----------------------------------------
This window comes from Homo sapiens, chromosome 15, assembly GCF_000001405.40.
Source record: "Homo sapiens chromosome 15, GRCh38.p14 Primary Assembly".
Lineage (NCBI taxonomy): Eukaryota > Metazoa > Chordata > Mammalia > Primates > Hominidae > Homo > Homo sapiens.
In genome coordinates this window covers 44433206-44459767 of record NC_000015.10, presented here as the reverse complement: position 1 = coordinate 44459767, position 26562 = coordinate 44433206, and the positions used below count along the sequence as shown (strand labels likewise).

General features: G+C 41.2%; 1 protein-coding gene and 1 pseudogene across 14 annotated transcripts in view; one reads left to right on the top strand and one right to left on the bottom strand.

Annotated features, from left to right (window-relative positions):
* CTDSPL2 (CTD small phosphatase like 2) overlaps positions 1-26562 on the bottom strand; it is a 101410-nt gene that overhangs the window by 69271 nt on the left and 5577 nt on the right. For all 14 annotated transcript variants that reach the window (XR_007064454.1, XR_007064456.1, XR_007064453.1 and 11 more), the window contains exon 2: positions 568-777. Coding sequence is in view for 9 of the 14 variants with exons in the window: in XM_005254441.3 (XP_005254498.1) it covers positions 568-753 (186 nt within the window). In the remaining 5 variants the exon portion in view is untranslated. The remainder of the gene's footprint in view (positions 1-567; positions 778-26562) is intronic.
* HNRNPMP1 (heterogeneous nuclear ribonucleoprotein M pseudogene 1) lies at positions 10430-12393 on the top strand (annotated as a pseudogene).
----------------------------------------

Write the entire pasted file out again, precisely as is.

This window comes from Homo sapiens, chromosome 15, assembly GCF_000001405.40.
Source record: "Homo sapiens chromosome 15, GRCh38.p14 Primary Assembly".
Lineage (NCBI taxonomy): Eukaryota > Metazoa > Chordata > Mammalia > Primates > Hominidae > Homo > Homo sapiens.
In genome coordinates this window covers 44433206-44459767 of record NC_000015.10, presented here as the reverse complement: position 1 = coordinate 44459767, position 26562 = coordinate 44433206, and the positions used below count along the sequence as shown (strand labels likewise).

General features: G+C 41.2%; 1 protein-coding gene and 1 pseudogene across 14 annotated transcripts in view; one reads left to right on the top strand and one right to left on the bottom strand.

Annotated features, from left to right (window-relative positions):
* CTDSPL2 (CTD small phosphatase like 2) overlaps positions 1-26562 on the bottom strand; it is a 101410-nt gene that overhangs the window by 69271 nt on the left and 5577 nt on the right. For all 14 annotated transcript variants that reach the window (XR_007064454.1, XR_007064456.1, XR_007064453.1 and 11 more), the window contains exon 2: positions 568-777. Coding sequence is in view for 9 of the 14 variants with exons in the window: in XM_005254441.3 (XP_005254498.1) it covers positions 568-753 (186 nt within the window). In the remaining 5 variants the exon portion in view is untranslated. The remainder of the gene's footprint in view (positions 1-567; positions 778-26562) is intronic.
* HNRNPMP1 (heterogeneous nuclear ribonucleoprotein M pseudogene 1) lies at positions 10430-12393 on the top strand (annotated as a pseudogene).